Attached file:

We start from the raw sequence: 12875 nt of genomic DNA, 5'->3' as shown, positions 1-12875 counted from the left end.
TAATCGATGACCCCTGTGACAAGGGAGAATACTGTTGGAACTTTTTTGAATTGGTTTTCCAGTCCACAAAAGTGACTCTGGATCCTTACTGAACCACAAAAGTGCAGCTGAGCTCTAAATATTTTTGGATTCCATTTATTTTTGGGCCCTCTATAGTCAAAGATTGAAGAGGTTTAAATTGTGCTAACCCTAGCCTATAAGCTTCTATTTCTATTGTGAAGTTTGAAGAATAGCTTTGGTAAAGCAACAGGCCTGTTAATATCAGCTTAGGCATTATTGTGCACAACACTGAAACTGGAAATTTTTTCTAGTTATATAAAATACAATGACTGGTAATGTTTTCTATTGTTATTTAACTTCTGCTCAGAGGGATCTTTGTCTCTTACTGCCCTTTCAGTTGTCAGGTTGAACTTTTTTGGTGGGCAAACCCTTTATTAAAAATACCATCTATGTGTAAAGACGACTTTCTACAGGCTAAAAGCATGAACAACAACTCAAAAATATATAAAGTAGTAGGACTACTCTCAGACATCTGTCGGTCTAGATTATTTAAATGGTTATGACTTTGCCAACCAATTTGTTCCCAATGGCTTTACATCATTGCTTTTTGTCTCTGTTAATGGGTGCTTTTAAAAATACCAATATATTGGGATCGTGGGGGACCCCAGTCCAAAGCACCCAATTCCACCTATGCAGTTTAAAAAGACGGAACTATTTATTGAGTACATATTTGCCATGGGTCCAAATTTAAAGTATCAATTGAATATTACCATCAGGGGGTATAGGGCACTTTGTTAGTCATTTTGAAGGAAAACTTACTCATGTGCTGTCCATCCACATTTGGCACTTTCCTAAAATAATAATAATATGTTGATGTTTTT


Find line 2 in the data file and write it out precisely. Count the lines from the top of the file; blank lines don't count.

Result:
TAATCGATGACCCCTGTGACAAGGGAGAATACTGTTGGAACTTTTTTGAATTGGTTTTCCAGTCCACAAAAGTGACTCTGGATCCTTACTGAACCACAAAAGTGCAGCTGAGCTCTAAATATTTTTGGATTCCATTTATTTTTGGGCCCTCTATAGTCAAAGATTGAAGAGGTTTAAATTGTGCTAACCCTAGCCTATAAGCTTCTATTTCTATTGTGAAGTTTGAAGAATAGCTTTGGTAAAGCAACAGGCCTGTTAATATCAGCTTAGGCATTATTGTGCACAACACTGAAACTGGAAATTTTTTCTAGTTATATAAAATACAATGACTGGTAATGTTTTCTATTGTTATTTAACTTCTGCTCAGAGGGATCTTTGTCTCTTACTGCCCTTTCAGTTGTCAGGTTGAACTTTTTTGGTGGGCAAACCCTTTATTAAAAATACCATCTATGTGTAAAGACGACTTTCTACAGGCTAAAAGCATGAACAACAACTCAAAAATATATAAAGTAGTAGGACTACTCTCAGACATCTGTCGGTCTAGATTATTTAAATGGTTATGACTTTGCCAACCAATTTGTTCCCAATGGCTTTACATCATTGCTTTTTGTCTCTGTTAATGGGTGCTTTTAAAAATACCAATATATTGGGATCGTGGGGGACCCCAGTCCAAAGCACCCAATTCCACCTATGCAGTTTAAAAAGACGGAACTATTTATTGAGTACATATTTGCCATGGGTCCAAATTTAAAGTATCAATTGAATATTACCATCAGGGGGTATAGGGCACTTTGTTAGTCATTTTGAAGGAAAACTTACTCATGTGCTGTCCATCCACATTTGGCACTTTCCTAAAATAATAATAATATGTTGATGTTTTT